But spirituals will not be interested in hearing correct answers hedged about with all sorts of protective cautions. Rather, they want to hear us speak from the heart about “the hope that is within [us]” (1 Pt 3:15). Careful answers are the residue of history. The spirituals are not interested in answers to past controversies. They want to know what men and women they respect believe, to learn why they believe it and to discuss with them what difference it makes in their lives and for our common life together.

Rev. Brendan Leahy talks about Focolare and other lay movements.

Drew Christiansen, S.J., is editor in chief of America. This essay is excerpted from a presentation to the priests of Des Moines on the centenary of the diocese.

Comments

Nichole Flores | 3/29/2012 - 11:20am
Also, I forgot to mention, I love the article and I plan on sharing it with my class.  I think it will provke a rich discussion.  Bravo! 
Nichole Flores | 3/29/2012 - 11:16am
I am a teaching assistant for an undergraduate religion course that explores interfaith dialogue between Christianity, Buddhism, Judaism, and Islam.  Many of my students are among the Spirituals - "recovering Catholics" who are skeptical of various aspects of Catholic teaching and practice, but still affirm a "higher power" that connects everything in the universe to everything else.  They are exploring world reigions as a source for understanding their own spirituality as they try to make sense of their Catholic upbringings and their spiritual futures.  As a "recovering-recovering Catholic," a former "spiritual," I understand some of their frustration.  It is not that the church is SAYING the wrong things or not speaking from the heart.  If anything, my students find Church teachings reasonable, even if some doctrine is "behind the times."  The real problem is that Christians do not always "practice what we preach."  We teach a compelling vision of socia justice and view of the human person, but then some of us hoard our possessions and earnings and mistreat "the least of these." (Mt. 25)  I can't speak for all the spirituals, but I think that my students want to see the Catholic Church "put our money where out mouth is" - not just when it comes to advocating for unborn people, but for the thirsty, the naked, the stranger, the sick, and the imprisioned.  Lives of fidelity, justice, and service will renew the church.  I think this is the real challenge before us today.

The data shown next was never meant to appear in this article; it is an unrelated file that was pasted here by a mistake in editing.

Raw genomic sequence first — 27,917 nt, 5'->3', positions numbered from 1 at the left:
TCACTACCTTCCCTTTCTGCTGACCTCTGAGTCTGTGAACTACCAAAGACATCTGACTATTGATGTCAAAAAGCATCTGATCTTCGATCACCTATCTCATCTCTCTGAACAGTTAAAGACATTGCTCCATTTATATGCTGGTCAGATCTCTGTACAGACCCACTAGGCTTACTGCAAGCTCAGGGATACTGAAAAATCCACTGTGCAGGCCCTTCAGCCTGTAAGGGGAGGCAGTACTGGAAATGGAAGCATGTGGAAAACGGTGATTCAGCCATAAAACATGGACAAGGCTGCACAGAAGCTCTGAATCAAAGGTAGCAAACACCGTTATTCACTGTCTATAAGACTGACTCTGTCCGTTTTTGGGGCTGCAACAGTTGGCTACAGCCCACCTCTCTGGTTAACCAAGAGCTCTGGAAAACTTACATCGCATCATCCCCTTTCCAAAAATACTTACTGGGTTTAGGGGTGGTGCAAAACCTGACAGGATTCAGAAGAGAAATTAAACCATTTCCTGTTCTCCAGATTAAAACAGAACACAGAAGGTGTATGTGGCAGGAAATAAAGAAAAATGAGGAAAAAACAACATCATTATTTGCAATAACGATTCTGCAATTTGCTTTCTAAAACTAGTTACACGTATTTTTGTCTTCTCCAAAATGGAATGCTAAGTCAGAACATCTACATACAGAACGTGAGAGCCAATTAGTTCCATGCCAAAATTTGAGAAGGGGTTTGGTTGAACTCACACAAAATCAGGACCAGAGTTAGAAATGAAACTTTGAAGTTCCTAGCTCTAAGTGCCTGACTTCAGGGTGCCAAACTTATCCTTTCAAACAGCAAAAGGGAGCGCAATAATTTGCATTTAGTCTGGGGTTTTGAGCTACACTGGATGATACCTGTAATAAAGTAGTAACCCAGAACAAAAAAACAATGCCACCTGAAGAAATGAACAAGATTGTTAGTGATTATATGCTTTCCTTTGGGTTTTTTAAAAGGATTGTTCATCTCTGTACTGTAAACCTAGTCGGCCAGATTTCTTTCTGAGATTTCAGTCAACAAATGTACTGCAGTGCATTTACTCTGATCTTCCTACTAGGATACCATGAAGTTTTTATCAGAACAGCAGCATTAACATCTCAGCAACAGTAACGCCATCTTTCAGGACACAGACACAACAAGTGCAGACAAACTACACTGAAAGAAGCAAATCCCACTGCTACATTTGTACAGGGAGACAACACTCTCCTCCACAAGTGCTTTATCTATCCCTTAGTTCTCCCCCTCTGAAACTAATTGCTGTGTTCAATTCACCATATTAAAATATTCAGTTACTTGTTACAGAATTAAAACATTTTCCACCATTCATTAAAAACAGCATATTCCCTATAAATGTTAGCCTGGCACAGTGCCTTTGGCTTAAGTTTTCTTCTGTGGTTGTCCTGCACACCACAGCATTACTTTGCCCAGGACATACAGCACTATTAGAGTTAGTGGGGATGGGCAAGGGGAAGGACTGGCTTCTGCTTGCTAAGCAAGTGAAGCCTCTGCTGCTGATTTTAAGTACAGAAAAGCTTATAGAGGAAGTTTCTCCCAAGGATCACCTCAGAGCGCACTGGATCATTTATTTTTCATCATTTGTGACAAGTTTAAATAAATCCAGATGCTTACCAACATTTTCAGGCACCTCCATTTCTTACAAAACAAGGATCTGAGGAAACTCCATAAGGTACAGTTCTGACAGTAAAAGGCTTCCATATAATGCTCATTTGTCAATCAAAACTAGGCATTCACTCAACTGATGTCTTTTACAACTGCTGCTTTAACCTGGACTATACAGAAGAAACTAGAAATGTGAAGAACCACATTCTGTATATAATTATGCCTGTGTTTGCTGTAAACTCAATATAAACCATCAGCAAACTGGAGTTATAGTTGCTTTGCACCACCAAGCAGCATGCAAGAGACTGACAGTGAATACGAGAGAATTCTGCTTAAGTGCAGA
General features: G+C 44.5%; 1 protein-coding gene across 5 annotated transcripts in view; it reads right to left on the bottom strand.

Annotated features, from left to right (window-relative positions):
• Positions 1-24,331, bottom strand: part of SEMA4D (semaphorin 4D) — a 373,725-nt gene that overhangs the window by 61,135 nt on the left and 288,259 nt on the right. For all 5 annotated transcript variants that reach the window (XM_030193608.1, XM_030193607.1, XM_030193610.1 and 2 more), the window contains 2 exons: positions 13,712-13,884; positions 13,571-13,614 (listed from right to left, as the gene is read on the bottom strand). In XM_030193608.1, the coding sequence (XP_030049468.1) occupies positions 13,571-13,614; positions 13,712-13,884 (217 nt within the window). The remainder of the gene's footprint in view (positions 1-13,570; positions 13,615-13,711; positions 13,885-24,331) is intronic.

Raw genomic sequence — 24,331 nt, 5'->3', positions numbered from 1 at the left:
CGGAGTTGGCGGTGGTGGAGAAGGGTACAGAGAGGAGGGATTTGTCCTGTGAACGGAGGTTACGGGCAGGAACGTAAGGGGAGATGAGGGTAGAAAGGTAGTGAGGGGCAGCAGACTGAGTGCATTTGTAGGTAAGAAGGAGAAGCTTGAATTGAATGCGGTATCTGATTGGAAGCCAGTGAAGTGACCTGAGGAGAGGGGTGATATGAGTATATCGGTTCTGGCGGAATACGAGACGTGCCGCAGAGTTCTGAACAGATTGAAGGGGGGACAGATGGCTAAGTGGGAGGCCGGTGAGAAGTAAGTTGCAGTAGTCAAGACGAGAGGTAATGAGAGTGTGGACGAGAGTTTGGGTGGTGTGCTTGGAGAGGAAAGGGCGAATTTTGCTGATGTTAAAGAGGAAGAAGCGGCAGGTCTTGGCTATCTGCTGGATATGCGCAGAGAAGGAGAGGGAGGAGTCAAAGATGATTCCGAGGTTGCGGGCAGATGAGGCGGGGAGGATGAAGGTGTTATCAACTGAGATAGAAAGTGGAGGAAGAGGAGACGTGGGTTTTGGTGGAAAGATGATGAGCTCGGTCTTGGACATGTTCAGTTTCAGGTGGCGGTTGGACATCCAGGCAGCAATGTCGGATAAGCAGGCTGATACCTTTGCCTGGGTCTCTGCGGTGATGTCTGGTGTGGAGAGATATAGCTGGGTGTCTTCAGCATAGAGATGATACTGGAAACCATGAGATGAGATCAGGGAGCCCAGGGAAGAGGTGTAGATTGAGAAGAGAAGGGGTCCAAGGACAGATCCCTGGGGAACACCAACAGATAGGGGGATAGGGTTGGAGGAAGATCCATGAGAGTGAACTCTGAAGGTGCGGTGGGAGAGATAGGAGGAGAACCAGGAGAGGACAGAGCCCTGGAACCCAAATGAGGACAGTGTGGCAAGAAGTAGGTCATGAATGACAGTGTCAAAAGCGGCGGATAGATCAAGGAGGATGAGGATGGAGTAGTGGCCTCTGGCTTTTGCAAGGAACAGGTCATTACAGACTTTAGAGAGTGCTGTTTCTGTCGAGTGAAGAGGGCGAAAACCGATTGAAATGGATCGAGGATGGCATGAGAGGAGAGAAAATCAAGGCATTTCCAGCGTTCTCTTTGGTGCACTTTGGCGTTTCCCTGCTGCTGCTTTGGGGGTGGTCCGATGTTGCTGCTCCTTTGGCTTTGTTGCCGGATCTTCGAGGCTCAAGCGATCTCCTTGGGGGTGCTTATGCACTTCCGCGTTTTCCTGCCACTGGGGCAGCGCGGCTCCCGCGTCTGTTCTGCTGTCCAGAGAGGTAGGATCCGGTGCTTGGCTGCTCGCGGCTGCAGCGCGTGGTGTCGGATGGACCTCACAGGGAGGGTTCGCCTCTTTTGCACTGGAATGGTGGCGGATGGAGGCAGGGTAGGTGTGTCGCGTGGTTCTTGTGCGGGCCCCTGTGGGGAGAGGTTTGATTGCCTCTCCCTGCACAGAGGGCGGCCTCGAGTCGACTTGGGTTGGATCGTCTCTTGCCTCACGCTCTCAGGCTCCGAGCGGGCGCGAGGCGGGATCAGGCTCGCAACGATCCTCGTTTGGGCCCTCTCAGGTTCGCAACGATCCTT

Charles Lewis | 3/26/2012 - 7:36pm
I think many adult Catholics do not really talk about their faith because they don't know how. If surveys are to believed about half of adult American Catholics don't understand the real presence. That's not an extreme example because the Eucharist is at he heart of everything. For others there is a sense of embarrassment because they're not sure they're going to be received by their friends and colleagues. We have the most beautiful faith but it's also the hardest to grasp. I hope the New Evangelization does reach out to atheists, agnostics and other Christians. But I really hope it touches Catholics first. From there, everything will follow.
Des Farrell | 3/26/2012 - 11:29am
Good writing seems to be contagious on this site! My apologies to America for using their comments section as a local bookshop! Walter some interesting points, I'm a big fan of Fr Ron's but will probably hold off on the Rahner title. My critical faculties were shot to hell in a driveby MA years ago and now I can only read books with large print! Actually I'm in the middle of a great new book by an Irish writer Donal Harrington called 'Christianity at its best' which is a page turner. I suppose the kind of knowledge I'm looking for is experiential, anyway my sisters very worried now that I've replaced binge drinking for binge reading! Thanks again for the replies, if anyone has a particular title they want to recommend feel free to email me at desfarrell at hotmail dot com.
C Walter Mattingly | 3/25/2012 - 1:16pm